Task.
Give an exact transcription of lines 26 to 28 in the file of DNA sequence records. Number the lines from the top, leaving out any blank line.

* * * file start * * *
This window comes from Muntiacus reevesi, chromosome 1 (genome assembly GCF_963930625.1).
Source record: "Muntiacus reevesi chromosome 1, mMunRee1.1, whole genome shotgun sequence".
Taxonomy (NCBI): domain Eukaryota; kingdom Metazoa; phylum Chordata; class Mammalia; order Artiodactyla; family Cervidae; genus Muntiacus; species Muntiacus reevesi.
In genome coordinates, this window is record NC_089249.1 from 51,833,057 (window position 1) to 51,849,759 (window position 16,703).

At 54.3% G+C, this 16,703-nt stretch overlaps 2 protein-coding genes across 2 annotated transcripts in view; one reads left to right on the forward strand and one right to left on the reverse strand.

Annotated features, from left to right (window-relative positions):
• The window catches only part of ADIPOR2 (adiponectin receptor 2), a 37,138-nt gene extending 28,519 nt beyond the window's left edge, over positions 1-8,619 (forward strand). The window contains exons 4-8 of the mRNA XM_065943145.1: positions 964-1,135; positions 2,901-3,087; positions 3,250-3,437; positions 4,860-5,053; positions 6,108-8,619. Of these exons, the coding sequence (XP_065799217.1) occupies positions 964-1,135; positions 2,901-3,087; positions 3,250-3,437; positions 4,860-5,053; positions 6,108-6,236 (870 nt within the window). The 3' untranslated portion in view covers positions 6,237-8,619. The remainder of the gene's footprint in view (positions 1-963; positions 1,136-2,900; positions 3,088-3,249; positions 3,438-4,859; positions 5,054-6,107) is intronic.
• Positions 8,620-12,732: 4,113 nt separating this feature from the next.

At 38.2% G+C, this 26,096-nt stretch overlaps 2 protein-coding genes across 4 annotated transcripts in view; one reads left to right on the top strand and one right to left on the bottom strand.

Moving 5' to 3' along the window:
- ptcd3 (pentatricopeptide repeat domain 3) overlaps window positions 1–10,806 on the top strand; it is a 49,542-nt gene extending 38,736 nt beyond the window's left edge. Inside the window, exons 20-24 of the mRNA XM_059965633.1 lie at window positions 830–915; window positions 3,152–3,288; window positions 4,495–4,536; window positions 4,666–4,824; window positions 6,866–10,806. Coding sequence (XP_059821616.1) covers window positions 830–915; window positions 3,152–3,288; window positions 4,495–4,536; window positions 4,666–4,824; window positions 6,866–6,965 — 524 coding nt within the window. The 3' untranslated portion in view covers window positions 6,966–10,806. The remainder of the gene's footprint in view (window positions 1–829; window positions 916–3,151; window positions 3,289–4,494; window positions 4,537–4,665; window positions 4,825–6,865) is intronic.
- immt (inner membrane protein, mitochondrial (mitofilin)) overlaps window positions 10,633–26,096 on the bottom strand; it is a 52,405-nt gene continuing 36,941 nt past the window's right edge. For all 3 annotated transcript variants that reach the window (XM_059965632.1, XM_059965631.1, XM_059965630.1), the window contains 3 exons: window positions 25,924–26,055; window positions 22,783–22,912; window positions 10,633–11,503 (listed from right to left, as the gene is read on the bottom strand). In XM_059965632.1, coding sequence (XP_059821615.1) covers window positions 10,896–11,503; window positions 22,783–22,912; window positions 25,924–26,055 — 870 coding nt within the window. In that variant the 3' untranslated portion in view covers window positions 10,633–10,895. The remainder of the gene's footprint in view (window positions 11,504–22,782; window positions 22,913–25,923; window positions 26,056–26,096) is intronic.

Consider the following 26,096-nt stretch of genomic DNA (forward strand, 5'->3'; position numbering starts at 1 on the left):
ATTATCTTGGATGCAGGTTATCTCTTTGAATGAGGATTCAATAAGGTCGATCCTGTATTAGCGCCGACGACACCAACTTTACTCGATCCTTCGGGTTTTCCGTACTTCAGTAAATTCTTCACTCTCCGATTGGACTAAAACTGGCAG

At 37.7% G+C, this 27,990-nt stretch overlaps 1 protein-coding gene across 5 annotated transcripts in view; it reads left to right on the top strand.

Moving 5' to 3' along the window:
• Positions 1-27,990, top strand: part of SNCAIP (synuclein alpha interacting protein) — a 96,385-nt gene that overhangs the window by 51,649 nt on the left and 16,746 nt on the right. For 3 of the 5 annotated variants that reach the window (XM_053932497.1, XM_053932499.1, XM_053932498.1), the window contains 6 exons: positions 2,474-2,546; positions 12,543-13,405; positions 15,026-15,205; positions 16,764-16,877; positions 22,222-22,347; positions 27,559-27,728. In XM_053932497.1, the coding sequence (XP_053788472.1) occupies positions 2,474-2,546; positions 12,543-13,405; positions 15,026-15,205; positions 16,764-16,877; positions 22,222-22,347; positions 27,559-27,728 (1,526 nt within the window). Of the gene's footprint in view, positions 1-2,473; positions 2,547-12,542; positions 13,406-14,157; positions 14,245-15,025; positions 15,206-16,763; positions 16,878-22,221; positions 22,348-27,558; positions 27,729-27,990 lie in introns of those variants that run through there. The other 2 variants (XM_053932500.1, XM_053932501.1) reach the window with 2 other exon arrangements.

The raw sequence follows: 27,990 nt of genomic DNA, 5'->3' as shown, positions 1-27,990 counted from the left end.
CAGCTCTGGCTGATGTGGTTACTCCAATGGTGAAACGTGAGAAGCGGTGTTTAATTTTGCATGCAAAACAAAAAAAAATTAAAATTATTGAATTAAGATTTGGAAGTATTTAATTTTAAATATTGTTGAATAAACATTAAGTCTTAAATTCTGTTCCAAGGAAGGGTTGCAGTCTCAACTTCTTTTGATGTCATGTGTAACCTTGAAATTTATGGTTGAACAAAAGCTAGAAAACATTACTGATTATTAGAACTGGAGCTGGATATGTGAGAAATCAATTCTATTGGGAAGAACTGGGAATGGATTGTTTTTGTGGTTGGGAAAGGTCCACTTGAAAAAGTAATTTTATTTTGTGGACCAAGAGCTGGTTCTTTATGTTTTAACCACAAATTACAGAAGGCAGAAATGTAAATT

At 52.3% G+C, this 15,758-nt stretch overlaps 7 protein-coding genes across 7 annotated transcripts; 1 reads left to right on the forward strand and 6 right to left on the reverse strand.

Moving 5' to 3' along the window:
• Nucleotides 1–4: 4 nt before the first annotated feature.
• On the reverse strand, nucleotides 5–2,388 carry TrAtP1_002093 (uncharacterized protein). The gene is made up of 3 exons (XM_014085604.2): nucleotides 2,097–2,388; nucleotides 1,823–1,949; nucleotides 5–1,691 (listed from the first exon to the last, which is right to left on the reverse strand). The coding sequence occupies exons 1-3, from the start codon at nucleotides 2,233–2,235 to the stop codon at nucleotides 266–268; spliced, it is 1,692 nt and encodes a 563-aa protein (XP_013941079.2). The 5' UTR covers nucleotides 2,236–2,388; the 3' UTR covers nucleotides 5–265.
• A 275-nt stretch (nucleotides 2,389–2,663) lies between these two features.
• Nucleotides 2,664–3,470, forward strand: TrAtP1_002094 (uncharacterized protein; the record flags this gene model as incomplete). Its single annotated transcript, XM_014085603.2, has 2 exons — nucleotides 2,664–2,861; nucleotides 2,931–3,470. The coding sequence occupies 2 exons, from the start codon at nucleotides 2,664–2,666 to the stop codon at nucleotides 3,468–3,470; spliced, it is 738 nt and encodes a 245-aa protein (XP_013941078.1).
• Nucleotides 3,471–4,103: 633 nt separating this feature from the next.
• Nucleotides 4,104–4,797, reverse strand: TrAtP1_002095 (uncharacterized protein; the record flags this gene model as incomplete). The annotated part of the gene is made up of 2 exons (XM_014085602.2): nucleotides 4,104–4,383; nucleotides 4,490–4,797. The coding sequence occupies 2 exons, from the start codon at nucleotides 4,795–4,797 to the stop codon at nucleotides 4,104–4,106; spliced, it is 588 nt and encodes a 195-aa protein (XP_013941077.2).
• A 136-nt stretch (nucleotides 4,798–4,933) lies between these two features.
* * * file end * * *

• Nucleotides 3,471–4,103: 633 nt separating this feature from the next.
• Nucleotides 4,104–4,797, reverse strand: TrAtP1_002095 (uncharacterized protein; the record flags this gene model as incomplete). The annotated part of the gene is made up of 2 exons (XM_014085602.2): nucleotides 4,104–4,383; nucleotides 4,490–4,797. The coding sequence occupies 2 exons, from the start codon at nucleotides 4,795–4,797 to the stop codon at nucleotides 4,104–4,106; spliced, it is 588 nt and encodes a 195-aa protein (XP_013941077.2).
• A 136-nt stretch (nucleotides 4,798–4,933) lies between these two features.